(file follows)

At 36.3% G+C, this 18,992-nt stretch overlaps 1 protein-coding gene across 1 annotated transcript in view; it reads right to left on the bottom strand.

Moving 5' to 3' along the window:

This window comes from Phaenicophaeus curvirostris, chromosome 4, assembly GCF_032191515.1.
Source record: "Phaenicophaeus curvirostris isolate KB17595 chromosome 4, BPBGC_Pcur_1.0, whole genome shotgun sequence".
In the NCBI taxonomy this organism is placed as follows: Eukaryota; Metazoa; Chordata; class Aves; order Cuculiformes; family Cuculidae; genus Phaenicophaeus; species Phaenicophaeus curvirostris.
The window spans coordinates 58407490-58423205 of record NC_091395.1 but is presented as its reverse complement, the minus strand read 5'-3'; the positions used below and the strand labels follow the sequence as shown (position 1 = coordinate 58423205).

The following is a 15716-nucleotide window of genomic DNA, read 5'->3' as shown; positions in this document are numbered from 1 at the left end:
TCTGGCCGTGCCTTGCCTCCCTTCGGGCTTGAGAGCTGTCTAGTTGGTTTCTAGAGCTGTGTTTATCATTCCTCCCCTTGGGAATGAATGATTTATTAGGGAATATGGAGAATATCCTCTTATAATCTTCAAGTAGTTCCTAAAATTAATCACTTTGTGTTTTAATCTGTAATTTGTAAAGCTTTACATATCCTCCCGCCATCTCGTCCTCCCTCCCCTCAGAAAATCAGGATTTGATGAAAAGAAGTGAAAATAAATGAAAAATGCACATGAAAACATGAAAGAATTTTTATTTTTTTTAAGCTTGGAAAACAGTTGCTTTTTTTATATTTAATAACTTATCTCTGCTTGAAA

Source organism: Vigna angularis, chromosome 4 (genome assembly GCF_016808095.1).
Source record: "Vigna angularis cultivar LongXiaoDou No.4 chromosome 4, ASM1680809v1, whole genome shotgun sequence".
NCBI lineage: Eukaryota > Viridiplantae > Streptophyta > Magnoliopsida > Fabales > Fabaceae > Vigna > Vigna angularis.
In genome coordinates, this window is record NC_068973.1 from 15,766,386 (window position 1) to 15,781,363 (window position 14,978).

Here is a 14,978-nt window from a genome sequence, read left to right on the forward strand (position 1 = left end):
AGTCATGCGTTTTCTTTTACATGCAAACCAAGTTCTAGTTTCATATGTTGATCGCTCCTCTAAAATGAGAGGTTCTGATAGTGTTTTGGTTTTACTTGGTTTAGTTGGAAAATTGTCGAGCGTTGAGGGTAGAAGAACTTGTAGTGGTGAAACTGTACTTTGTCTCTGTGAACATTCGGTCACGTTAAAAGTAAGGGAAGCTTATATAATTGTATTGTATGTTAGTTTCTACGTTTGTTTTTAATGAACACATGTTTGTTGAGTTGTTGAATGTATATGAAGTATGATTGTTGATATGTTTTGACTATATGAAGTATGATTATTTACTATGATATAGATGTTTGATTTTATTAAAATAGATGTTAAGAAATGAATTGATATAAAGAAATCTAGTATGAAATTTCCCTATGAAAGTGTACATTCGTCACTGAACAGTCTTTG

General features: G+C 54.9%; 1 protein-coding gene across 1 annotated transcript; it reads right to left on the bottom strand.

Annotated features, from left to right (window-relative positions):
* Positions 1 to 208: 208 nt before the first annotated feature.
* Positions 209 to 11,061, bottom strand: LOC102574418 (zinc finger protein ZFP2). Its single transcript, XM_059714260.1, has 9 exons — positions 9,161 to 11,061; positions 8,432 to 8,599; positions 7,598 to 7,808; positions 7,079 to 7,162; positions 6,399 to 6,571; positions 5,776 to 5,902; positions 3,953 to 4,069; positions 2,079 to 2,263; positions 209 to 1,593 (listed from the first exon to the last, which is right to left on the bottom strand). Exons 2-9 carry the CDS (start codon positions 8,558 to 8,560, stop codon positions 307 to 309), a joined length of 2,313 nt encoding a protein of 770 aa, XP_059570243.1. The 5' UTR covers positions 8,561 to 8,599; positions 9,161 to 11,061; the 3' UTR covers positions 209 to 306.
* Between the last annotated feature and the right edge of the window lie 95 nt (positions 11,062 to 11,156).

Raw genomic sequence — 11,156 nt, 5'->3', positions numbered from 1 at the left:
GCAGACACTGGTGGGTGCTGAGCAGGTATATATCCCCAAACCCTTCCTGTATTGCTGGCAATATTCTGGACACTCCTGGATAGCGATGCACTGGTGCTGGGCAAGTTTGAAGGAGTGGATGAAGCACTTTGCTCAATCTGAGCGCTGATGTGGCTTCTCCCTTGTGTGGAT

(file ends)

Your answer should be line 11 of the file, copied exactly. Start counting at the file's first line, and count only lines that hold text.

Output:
NCBI lineage: Eukaryota > Viridiplantae > Streptophyta > Magnoliopsida > Fabales > Fabaceae > Vigna > Vigna angularis.